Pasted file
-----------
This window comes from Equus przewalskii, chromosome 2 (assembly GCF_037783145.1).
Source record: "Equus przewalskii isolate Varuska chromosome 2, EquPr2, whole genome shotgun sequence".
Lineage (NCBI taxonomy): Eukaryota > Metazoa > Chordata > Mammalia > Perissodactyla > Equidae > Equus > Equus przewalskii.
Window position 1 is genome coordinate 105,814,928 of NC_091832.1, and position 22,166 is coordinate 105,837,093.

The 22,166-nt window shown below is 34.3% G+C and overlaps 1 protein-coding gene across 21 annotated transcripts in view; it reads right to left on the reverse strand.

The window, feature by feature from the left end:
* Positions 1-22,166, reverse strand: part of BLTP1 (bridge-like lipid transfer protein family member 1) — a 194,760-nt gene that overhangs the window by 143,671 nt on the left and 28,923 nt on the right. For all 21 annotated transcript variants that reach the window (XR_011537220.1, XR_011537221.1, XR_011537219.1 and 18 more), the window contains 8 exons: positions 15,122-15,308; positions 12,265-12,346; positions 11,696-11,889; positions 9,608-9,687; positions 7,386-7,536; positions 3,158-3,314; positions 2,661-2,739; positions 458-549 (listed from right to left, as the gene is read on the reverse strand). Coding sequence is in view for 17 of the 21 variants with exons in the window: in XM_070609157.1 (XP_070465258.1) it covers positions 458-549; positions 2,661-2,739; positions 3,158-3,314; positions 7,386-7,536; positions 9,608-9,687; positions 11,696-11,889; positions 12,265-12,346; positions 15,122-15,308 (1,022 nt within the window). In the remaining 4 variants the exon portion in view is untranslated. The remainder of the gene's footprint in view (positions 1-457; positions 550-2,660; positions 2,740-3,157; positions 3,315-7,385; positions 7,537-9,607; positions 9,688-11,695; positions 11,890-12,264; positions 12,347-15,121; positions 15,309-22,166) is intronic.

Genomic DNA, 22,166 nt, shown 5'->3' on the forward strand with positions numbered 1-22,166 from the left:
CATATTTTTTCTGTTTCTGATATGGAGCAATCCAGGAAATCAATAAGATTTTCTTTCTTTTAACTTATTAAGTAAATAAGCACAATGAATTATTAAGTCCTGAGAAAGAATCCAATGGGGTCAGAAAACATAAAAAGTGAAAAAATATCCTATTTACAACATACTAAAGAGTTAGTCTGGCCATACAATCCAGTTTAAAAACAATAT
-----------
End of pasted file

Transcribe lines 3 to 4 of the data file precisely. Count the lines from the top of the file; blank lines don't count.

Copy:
Lineage (NCBI taxonomy): Eukaryota > Metazoa > Chordata > Mammalia > Perissodactyla > Equidae > Equus > Equus przewalskii.
Window position 1 is genome coordinate 105,814,928 of NC_091832.1, and position 22,166 is coordinate 105,837,093.